##
3 Vacuum Expectation Values of the Energy-

Momentum Tensor Inside a Spherical Shell

In this section we shall consider the vacuum expectation values of the energy-momentum tensor inside a spherical shell concentric with the global monopole. The integration in formula (23) goes over the interior region of the sphere and , where is the Bessel function of the first kind. We shall assume that on the sphere surface the field satisfies bag boundary conditions:

(24) |

where is the sphere radius, is the outward-pointing normal to the boundary. For the sphere . In terms of the spinors and this condition is written in the form

(25) |

The imposition of this boundary condition on the eigenfunctions (19) leads to the following equations for the eigenvalues

(26) |

This boundary condition can be written in the form

(27) |

where now and below for a given function we shall use the notation

(28) |

with and . Let us denote by , the roots to equation (27) in the right half plane, arranged in ascending order. By taking into account Eq. (26) and using the standard integral for the Bessel functions, from condition (23) for the normalization coefficient one finds

(29) |

with .

Now we expand the field operator in terms of the complete set of single-particle states :

(30) |

where is the annihilation operator for particles, and is the creation operator for antiparticles. In order to find the vacuum expectation value for the operator of the energy-momentum tensor we substitute the expansion (30) and the analog expansion for the operator into the corresponding expression for the spinor fields,

(31) |

By making use the standard anticommutation relations for the annihilation and creation operators, for the vacuum expectation values one finds the following mode-sum formula

(32) |

where is the amplitude for the corresponding vacuum. Since the spacetime is spherically symmetric and static, the vacuum energy-momentum tensor is diagonal, moreover . So in this case we can write:

(33) |

with the energy density , radial, , and azimuthal, , pressures. As a consequence of the continuity equation , these functions are related by the equation

(34) |

which means that the radial dependence of the radial pressure necessarily leads to the anisotropy in the vacuum stresses.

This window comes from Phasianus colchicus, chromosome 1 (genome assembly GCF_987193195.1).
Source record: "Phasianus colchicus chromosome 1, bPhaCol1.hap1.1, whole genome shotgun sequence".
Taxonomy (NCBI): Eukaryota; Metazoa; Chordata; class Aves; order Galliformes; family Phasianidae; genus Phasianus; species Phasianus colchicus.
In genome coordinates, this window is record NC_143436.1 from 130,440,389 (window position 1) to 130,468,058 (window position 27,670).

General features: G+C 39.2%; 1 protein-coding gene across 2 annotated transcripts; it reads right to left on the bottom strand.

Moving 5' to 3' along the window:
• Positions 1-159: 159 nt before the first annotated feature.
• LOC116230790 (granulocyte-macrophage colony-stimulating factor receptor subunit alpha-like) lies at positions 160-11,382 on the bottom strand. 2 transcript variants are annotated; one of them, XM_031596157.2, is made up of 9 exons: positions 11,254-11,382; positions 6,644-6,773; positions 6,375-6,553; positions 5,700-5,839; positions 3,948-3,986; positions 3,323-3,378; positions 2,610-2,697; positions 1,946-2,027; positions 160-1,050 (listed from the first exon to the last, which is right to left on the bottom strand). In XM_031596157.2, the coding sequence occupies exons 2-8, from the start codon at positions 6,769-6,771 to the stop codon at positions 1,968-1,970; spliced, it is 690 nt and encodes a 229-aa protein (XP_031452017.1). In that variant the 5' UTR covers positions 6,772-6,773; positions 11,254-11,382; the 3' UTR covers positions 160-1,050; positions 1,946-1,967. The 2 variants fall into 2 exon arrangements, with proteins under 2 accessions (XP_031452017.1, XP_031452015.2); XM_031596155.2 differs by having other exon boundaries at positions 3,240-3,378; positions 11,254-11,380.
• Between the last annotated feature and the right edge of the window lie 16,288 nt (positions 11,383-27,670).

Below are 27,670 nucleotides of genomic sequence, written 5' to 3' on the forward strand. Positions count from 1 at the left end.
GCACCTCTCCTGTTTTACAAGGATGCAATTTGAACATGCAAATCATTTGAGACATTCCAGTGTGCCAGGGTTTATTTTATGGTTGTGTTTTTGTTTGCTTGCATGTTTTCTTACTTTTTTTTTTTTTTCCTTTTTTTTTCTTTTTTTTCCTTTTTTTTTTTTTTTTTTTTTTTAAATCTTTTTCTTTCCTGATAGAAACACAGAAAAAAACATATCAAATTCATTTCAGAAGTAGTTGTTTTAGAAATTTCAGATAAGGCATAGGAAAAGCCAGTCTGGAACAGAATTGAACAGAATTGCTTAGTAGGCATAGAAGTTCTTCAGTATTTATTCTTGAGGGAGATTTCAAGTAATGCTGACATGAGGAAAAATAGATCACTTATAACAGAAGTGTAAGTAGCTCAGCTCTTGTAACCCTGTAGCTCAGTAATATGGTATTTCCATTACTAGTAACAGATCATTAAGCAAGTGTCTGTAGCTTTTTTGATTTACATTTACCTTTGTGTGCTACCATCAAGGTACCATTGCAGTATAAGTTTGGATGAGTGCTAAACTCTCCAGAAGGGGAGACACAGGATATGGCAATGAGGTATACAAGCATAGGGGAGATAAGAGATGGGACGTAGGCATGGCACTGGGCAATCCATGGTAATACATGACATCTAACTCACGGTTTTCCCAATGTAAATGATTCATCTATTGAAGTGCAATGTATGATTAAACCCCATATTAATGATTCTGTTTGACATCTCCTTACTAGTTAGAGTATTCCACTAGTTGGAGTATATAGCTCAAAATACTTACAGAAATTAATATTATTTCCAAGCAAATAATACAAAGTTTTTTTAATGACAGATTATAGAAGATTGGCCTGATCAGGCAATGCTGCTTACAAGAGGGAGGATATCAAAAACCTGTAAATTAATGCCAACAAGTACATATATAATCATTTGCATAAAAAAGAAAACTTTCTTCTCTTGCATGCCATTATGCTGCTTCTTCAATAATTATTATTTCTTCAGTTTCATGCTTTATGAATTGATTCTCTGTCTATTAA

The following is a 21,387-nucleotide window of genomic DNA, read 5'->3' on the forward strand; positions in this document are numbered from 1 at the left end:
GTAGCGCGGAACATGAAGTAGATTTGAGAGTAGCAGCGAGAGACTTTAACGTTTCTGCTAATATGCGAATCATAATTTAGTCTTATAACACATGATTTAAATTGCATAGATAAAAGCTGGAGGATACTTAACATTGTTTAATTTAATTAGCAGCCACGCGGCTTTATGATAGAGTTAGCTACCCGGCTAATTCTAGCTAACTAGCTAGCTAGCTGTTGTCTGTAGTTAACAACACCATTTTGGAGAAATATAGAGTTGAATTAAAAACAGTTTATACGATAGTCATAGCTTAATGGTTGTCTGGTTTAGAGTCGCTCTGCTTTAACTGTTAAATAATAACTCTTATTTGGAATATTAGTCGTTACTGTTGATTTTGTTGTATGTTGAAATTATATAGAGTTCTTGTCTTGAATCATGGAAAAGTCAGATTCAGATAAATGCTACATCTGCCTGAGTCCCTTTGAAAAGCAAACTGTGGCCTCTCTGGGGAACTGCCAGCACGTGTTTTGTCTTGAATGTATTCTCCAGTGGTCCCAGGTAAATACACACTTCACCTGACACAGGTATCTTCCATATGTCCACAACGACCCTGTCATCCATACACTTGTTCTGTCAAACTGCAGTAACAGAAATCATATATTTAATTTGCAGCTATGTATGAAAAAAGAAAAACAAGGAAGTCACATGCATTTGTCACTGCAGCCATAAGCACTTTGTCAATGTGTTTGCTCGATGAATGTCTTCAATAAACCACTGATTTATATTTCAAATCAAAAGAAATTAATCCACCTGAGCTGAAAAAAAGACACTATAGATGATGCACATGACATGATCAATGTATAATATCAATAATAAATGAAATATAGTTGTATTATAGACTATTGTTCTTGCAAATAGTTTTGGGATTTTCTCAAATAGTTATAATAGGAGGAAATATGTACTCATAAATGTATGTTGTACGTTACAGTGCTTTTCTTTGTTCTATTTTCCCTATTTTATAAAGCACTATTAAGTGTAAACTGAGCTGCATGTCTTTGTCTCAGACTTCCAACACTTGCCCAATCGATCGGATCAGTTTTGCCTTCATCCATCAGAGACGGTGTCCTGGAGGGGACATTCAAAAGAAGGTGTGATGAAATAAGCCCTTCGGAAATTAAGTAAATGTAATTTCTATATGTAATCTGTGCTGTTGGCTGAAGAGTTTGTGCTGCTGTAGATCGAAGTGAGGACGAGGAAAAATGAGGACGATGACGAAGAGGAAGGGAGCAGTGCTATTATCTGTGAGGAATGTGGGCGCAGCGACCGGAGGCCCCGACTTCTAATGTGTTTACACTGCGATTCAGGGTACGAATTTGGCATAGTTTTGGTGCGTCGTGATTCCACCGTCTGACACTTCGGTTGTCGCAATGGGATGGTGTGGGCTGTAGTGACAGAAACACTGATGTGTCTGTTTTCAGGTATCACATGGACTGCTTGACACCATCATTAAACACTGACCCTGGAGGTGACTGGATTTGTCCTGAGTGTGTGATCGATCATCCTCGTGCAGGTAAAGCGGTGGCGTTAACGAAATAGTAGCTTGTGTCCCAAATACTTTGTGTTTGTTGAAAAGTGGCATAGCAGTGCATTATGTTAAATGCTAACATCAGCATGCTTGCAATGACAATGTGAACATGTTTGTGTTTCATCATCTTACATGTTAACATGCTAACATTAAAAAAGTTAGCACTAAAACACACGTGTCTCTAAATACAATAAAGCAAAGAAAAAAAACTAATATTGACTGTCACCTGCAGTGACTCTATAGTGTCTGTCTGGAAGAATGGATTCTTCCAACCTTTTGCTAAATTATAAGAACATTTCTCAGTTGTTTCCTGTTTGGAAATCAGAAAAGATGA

Substituting eigenfunctions (19) into Eq. (32), the summation over the quantum number can be done by using standard summation formula for the spherical harmonics. For the energy-momentum tensor components one finds

(35) |

where we have introduced the notations

(36) | |||||

(37) | |||||

(38) |

Note that in (35) we have used the relation between the normalization coefficient and the function introduced in Appendix A:

(39) |

The vacuum expectation values (35) are divergent and need some regularization procedure. To make them finite we can introduce a cutoff function , with the cutoff parameter , which decreases with increasing and satisfies the condition , . Now to extract the boundary-free parts we apply to the corresponding sums over the summation formula derived in Appendix A. As a function in this formula we take . As a result the components of the vacuum energy-momentum tensor can be presented in the form

(40) |

where the first term on the right hand side comes from the integral on the left of summation formula (78), and the second term comes from the integral on the right of this formula. Making use the asymptotic formulae for the Bessel modified functions, it can be seen that for the part is finite in the limit and, hence, in this part the cutoff can be removed. As it has been pointed out in Appendix A, the function satisfies relation (81) and, hence, the part of the integral on the right of formula (78) over the interval vanishes after removing the cutoff. Introducing the notation